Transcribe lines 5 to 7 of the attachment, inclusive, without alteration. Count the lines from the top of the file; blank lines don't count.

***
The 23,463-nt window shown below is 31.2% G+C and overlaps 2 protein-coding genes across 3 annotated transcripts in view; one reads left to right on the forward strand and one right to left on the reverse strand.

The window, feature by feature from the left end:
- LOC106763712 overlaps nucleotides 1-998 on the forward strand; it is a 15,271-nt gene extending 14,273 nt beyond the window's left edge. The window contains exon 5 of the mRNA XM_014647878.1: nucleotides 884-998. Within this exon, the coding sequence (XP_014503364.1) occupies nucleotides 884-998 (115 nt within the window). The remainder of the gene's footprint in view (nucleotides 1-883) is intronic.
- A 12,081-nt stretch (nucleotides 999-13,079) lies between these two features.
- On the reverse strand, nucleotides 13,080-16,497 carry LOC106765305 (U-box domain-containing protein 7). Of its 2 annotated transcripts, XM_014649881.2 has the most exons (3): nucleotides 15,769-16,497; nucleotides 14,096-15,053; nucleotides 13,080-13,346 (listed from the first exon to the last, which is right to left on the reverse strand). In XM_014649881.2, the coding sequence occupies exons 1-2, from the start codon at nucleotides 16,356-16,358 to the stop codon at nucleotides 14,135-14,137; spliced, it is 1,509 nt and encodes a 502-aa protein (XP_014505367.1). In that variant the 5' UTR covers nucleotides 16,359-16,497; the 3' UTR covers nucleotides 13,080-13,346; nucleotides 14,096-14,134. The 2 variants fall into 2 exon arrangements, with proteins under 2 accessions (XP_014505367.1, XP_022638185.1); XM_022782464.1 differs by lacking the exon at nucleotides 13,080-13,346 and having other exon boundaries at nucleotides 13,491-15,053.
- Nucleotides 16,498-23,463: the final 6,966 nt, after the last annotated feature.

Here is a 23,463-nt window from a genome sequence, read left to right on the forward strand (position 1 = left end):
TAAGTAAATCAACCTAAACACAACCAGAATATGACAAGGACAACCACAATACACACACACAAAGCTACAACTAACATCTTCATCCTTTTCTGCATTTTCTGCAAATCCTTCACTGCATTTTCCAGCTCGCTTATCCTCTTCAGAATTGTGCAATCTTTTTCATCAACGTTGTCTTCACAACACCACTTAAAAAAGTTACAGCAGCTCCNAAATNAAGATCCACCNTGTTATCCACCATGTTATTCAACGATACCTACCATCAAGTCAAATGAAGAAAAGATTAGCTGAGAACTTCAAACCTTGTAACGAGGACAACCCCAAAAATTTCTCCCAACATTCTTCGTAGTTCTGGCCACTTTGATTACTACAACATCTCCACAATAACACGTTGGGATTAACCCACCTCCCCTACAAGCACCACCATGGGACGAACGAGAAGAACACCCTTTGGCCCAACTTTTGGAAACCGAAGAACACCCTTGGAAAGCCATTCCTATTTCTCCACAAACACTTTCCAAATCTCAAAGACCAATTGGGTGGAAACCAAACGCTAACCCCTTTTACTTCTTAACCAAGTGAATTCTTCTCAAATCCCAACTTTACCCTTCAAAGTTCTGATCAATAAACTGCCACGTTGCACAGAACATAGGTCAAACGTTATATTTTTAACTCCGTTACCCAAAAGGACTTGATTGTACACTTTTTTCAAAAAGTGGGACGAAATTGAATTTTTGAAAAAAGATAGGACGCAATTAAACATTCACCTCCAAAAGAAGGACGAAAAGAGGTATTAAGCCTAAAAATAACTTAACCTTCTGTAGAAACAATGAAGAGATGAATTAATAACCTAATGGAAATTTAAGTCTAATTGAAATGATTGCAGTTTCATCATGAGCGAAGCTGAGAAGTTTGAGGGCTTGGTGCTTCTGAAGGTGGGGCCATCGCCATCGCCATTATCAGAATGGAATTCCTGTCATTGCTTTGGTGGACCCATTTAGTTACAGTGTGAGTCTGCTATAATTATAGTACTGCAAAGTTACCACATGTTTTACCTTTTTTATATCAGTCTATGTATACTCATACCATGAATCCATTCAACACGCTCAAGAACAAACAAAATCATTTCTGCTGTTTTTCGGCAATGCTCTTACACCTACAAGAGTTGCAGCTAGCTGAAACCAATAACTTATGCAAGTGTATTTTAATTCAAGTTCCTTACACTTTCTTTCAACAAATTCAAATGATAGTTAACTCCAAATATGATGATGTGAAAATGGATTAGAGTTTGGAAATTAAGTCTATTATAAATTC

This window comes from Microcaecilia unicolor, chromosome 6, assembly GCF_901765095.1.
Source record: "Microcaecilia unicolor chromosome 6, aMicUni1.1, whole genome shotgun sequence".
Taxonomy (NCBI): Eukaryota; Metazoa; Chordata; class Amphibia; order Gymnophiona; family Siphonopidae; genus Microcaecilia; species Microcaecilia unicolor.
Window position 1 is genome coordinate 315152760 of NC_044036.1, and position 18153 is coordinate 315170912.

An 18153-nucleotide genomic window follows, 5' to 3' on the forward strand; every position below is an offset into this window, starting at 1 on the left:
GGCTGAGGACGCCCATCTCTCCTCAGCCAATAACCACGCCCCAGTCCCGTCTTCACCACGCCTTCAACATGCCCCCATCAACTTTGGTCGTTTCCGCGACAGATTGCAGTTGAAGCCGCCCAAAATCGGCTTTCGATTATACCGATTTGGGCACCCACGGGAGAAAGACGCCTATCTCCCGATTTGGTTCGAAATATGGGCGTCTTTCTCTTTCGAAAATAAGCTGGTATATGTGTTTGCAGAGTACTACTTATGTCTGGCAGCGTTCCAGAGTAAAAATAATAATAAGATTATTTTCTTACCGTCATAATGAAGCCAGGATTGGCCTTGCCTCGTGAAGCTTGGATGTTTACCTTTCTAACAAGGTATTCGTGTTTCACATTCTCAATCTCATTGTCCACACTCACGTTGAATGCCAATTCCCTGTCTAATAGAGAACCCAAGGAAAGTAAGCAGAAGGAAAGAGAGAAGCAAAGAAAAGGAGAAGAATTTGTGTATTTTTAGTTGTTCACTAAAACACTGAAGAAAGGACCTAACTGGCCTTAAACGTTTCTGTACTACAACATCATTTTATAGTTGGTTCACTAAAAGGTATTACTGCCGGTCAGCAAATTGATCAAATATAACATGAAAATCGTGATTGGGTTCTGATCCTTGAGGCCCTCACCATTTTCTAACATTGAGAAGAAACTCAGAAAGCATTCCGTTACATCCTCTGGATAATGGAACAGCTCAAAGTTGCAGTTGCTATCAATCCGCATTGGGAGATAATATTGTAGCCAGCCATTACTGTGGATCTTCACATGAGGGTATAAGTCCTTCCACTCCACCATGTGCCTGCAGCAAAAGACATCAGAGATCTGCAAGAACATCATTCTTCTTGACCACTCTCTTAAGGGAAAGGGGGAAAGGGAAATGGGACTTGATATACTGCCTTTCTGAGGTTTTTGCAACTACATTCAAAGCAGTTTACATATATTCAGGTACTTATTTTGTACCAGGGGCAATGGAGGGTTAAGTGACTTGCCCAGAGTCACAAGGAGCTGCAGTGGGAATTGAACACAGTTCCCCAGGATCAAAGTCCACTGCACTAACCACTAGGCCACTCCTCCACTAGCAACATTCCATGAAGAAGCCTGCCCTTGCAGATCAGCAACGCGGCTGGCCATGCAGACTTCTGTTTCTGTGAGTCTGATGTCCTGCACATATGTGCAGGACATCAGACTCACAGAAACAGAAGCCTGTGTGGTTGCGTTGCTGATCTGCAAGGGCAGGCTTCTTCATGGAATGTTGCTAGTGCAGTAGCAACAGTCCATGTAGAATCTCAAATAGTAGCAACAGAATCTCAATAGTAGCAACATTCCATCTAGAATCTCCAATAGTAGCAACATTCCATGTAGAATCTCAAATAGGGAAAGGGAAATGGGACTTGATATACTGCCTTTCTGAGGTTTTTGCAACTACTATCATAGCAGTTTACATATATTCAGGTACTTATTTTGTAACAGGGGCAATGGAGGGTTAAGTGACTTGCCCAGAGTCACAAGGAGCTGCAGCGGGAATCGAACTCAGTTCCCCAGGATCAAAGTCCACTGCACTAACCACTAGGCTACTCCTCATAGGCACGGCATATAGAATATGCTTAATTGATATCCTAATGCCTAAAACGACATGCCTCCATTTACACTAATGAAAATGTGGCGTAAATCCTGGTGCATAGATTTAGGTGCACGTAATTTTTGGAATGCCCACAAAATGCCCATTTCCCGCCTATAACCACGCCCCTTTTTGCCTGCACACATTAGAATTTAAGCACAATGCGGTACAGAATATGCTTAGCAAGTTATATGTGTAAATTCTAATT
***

- On the reverse strand, nucleotides 13,080-16,497 carry LOC106765305 (U-box domain-containing protein 7). Of its 2 annotated transcripts, XM_014649881.2 has the most exons (3): nucleotides 15,769-16,497; nucleotides 14,096-15,053; nucleotides 13,080-13,346 (listed from the first exon to the last, which is right to left on the reverse strand). In XM_014649881.2, the coding sequence occupies exons 1-2, from the start codon at nucleotides 16,356-16,358 to the stop codon at nucleotides 14,135-14,137; spliced, it is 1,509 nt and encodes a 502-aa protein (XP_014505367.1). In that variant the 5' UTR covers nucleotides 16,359-16,497; the 3' UTR covers nucleotides 13,080-13,346; nucleotides 14,096-14,134. The 2 variants fall into 2 exon arrangements, with proteins under 2 accessions (XP_014505367.1, XP_022638185.1); XM_022782464.1 differs by lacking the exon at nucleotides 13,080-13,346 and having other exon boundaries at nucleotides 13,491-15,053.
- Nucleotides 16,498-23,463: the final 6,966 nt, after the last annotated feature.

Here is a 23,463-nt window from a genome sequence, read left to right on the forward strand (position 1 = left end):